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Our College Planning and Transition Conference for Neurodiverse Learners is one of only a few
full-day college conferences in the nation that is designed and produced specifically for
learners who are neurodiverse (and the family members, allies, and transition professionals
who support them) who have an interest in postsecondary educational pursuits. During our
Conference, topics, and discussions include but are not limited to:

  • the college search and college admissions application planning;

  • college application and admissions advice;

  • evaluating available academic support and college success; services in relation to need;

  • assessing a good college fit;

  • assistive technology and learning strategies to improve academic success;

  • accessing accommodations in college;

  • accessing public, private, and community services to support college transition;

  • college transition best practices at both the K-12 and the Post-Secondary Education 
    (PSE) level;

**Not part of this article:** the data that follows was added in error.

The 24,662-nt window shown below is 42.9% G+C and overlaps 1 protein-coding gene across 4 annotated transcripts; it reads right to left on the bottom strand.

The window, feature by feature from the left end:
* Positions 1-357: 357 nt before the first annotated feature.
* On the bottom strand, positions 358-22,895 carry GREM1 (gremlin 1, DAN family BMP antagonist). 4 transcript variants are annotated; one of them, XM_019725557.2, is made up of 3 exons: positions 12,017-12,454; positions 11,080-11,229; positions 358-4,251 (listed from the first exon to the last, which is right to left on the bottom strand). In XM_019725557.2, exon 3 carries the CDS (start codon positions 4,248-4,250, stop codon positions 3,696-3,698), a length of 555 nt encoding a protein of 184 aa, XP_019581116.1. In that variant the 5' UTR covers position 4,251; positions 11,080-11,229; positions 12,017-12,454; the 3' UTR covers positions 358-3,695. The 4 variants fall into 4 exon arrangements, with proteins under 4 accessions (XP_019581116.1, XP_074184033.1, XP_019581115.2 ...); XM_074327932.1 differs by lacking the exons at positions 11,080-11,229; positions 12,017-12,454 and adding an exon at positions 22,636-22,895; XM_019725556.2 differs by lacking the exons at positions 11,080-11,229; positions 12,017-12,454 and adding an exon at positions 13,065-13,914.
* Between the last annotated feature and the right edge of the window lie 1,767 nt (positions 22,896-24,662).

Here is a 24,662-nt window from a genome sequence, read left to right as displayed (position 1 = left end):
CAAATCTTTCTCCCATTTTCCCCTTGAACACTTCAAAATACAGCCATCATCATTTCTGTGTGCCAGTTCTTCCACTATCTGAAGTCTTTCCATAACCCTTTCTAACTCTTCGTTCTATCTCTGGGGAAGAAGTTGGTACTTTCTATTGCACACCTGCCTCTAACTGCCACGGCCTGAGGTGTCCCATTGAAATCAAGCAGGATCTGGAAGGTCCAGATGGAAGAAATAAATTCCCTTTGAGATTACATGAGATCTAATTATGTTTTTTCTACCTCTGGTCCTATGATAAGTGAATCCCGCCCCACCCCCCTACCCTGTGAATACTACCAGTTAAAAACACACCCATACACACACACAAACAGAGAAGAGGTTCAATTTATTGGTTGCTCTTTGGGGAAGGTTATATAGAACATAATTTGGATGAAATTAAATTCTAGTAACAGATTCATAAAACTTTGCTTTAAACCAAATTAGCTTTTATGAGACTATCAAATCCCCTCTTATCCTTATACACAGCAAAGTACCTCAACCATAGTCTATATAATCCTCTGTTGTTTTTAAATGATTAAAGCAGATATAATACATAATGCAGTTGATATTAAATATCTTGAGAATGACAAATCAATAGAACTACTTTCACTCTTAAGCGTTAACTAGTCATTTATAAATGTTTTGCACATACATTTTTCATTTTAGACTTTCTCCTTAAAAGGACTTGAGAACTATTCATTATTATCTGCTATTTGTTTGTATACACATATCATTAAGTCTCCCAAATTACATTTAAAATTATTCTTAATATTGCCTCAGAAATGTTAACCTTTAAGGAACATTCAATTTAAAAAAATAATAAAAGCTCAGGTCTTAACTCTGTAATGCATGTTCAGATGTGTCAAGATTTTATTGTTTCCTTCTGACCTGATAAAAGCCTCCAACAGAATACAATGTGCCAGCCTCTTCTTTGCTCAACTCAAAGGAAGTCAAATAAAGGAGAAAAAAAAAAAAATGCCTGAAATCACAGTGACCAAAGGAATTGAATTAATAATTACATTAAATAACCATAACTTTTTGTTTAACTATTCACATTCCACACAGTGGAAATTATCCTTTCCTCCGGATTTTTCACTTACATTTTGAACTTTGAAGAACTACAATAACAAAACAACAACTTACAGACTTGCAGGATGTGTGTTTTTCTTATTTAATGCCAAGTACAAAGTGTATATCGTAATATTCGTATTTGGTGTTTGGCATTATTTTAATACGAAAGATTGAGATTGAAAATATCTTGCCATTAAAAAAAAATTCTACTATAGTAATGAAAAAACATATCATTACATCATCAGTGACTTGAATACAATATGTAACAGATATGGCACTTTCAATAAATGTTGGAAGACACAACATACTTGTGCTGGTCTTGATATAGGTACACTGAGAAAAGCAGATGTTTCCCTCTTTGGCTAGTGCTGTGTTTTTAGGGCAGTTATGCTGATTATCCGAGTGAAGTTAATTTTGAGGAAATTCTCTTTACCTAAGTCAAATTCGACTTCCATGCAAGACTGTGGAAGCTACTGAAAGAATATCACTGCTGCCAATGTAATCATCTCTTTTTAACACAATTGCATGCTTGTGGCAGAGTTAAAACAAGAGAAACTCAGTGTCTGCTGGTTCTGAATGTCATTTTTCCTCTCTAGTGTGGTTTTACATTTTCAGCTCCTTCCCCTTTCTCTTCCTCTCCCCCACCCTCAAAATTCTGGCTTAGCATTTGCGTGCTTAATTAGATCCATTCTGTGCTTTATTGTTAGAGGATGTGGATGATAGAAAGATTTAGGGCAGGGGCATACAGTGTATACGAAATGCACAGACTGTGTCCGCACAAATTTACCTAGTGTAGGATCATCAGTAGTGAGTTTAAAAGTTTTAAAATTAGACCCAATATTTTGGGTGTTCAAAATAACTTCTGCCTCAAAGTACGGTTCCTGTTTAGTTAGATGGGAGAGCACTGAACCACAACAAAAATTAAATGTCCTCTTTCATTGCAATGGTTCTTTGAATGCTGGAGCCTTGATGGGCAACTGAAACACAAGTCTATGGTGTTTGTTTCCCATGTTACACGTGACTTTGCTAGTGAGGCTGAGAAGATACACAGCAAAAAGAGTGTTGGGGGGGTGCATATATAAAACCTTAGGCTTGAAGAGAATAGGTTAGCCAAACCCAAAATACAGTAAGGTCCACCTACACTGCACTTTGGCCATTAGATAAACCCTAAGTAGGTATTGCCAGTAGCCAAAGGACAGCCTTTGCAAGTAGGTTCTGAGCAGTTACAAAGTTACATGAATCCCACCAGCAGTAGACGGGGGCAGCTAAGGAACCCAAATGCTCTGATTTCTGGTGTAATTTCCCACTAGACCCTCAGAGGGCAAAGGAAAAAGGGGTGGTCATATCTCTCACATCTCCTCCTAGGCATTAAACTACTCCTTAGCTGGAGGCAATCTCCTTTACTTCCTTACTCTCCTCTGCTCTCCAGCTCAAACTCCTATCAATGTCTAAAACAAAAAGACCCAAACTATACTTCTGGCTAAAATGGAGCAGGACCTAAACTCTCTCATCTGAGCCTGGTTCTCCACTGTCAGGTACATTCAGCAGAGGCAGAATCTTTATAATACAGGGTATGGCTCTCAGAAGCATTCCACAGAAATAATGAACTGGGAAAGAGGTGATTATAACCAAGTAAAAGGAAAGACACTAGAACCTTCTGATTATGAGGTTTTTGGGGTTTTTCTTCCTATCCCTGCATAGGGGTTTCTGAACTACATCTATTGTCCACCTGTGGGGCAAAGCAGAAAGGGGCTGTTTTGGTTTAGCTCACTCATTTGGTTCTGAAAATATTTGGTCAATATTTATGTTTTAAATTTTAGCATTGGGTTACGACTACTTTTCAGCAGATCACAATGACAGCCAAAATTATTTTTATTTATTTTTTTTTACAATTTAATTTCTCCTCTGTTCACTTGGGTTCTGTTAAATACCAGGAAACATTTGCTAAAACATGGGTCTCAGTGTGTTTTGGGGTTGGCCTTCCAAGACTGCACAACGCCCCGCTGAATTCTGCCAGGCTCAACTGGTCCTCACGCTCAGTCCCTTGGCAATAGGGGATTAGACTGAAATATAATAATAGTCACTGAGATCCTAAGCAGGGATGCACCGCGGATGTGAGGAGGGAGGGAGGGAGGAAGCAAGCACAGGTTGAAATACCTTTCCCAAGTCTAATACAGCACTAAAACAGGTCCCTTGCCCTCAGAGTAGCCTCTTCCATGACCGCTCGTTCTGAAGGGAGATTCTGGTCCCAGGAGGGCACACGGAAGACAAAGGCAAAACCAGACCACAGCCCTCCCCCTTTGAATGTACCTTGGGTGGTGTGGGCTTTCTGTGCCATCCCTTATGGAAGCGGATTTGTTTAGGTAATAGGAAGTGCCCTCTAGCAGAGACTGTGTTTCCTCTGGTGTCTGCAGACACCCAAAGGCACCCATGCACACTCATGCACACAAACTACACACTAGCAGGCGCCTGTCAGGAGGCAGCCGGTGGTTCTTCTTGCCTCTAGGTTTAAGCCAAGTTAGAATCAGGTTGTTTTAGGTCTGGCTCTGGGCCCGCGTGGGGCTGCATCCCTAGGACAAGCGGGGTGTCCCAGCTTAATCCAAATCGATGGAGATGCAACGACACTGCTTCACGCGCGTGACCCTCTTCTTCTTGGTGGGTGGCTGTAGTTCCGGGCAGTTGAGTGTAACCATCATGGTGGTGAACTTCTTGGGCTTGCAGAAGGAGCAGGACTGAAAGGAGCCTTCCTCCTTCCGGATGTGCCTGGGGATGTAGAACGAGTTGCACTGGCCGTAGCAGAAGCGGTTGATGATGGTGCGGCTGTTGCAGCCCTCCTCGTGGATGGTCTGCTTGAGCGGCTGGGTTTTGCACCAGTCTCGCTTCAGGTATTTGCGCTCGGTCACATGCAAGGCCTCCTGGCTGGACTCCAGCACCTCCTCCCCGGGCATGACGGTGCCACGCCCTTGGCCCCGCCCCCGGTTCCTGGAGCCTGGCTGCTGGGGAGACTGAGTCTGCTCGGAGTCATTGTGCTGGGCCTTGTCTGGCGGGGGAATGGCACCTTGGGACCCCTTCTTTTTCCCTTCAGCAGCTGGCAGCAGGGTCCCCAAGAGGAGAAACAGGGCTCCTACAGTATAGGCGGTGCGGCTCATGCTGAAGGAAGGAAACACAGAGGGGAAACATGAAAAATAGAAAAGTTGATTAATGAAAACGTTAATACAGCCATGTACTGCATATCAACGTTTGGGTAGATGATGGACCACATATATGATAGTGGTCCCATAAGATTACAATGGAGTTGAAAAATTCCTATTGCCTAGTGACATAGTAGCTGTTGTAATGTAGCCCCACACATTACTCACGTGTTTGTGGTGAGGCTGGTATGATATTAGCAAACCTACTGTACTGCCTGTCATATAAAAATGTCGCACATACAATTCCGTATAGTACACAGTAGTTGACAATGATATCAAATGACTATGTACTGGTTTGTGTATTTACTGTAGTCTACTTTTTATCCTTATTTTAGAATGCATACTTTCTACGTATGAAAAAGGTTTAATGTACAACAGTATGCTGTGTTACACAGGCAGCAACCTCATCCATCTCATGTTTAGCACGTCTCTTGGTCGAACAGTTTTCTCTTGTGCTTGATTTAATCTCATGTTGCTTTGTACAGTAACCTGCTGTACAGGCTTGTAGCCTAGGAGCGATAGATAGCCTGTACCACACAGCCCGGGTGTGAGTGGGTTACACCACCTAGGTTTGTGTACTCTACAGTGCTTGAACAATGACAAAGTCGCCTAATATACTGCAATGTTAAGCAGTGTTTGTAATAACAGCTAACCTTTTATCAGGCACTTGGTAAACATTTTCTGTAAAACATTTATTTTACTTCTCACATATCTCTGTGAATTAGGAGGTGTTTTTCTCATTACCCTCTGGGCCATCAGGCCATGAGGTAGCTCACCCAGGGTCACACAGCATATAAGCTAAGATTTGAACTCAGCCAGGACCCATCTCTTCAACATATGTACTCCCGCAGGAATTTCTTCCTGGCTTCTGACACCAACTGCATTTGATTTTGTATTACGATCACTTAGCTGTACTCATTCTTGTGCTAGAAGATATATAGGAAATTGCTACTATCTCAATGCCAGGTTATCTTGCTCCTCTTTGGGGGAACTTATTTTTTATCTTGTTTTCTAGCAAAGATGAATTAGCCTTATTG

• addressing issues relating to a student's psychosocial readiness for the college 

  • discovering what can be learned from current college students who are neurodiverse
    and their families.


This year's Let's Talk LD 2020 College Planning and Transition Conference for Neurodiverse
Learners has been reimagined. This year we have also challenged our speakers and attendees
to consider with great seriousness the kind of consciousness-raising that must occur, both
within and outside of the neurodiverse ecosystem, to create actionable means of addressing
complex issues of the injustice faced by learners who are neurodiverse as they journey from
college student access, through college student success, to career success. As stakeholders in the college transition and/or Special Education ecosystem, we too must engage in critical
self-reflection and consider the role that we play in impeding the advancement of learners who
are neurodiverse. If we are to consider fully the impact of these inequities, we must also
consider how we might work collaboratively to identify and remedy educational and social
injustices that undermine the college access, college success, and career success that
neurodiverse BIPOC students and other adversely impacted students of color face.

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